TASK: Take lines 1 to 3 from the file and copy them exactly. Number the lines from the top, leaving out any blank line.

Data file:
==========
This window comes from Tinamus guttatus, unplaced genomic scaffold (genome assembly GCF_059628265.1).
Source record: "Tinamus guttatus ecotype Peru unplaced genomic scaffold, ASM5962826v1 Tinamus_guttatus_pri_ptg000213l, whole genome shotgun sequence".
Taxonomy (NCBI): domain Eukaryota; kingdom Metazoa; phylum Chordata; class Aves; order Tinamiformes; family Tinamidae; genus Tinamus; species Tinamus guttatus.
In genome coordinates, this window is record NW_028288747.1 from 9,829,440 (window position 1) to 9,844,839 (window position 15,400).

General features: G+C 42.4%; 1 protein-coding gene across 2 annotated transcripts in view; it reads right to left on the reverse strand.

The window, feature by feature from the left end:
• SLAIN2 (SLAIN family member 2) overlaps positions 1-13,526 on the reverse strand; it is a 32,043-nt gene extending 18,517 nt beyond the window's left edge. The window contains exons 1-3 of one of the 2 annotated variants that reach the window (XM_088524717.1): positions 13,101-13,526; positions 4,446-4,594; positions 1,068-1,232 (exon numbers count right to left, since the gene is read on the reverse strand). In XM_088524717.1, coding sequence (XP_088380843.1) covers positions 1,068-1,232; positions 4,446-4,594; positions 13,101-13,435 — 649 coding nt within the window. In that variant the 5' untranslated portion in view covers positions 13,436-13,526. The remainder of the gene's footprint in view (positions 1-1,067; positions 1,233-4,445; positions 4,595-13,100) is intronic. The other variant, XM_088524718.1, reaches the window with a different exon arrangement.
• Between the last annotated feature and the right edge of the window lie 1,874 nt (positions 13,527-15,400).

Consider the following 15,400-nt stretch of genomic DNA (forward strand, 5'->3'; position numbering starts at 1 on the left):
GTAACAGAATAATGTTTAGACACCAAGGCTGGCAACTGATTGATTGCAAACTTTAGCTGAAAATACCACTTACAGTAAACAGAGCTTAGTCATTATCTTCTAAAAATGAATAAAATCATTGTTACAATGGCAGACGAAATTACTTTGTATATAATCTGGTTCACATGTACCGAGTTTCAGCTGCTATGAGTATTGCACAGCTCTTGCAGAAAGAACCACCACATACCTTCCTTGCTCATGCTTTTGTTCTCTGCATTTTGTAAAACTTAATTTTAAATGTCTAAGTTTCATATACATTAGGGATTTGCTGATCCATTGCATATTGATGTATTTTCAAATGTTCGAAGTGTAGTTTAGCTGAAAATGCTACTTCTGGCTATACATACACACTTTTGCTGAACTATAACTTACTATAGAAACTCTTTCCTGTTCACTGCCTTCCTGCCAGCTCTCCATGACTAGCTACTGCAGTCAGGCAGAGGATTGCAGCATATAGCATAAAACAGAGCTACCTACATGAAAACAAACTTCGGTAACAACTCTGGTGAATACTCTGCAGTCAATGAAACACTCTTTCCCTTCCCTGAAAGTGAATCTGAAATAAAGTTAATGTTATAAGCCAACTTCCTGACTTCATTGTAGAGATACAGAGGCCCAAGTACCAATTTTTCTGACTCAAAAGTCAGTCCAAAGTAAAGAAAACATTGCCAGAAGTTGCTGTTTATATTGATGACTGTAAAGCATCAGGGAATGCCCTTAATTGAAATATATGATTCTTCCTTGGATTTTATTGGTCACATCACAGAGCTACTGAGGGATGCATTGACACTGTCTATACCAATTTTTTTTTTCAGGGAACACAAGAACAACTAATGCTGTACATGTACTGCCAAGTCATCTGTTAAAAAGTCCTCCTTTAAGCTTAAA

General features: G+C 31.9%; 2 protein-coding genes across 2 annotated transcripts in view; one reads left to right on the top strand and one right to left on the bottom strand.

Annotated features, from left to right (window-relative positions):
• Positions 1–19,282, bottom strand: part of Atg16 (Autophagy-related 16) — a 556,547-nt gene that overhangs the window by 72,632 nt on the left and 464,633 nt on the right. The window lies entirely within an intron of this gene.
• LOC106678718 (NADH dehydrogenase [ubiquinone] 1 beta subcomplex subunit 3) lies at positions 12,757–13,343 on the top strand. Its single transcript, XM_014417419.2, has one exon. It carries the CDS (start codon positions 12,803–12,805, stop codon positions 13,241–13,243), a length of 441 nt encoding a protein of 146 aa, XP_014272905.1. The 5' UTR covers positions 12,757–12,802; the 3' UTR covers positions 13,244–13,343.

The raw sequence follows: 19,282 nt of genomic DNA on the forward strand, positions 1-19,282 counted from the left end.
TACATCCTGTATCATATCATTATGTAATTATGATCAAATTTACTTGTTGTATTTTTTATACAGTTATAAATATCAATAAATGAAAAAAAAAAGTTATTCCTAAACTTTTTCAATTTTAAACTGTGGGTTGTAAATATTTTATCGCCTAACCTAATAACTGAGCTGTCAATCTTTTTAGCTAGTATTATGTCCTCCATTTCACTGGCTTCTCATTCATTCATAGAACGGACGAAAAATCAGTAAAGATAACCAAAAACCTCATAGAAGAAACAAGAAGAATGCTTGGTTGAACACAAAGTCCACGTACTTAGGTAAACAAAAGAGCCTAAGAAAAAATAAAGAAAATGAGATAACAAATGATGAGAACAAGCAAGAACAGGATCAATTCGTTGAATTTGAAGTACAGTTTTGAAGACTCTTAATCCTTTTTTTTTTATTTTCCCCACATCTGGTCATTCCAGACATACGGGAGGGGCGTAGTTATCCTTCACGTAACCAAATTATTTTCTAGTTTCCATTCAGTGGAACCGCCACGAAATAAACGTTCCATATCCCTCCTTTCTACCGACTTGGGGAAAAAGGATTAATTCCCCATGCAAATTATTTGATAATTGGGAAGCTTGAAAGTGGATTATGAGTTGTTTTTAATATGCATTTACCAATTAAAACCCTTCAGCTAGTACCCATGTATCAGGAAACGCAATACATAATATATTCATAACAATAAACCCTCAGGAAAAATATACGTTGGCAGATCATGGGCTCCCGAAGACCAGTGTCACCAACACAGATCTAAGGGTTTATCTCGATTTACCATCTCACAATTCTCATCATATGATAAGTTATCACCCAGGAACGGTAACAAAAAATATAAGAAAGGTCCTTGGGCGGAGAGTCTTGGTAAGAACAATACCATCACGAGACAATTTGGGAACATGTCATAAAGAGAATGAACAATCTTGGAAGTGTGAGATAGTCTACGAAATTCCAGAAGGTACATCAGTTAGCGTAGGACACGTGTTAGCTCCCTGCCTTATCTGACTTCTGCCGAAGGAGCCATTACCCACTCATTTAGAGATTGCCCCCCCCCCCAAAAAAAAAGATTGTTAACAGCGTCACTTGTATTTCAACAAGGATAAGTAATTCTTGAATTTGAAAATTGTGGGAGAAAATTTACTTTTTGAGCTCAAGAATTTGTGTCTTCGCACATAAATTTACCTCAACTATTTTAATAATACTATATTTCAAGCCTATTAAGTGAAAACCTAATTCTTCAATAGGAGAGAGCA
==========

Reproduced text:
This window comes from Tinamus guttatus, unplaced genomic scaffold (genome assembly GCF_059628265.1).
Source record: "Tinamus guttatus ecotype Peru unplaced genomic scaffold, ASM5962826v1 Tinamus_guttatus_pri_ptg000213l, whole genome shotgun sequence".
Taxonomy (NCBI): domain Eukaryota; kingdom Metazoa; phylum Chordata; class Aves; order Tinamiformes; family Tinamidae; genus Tinamus; species Tinamus guttatus.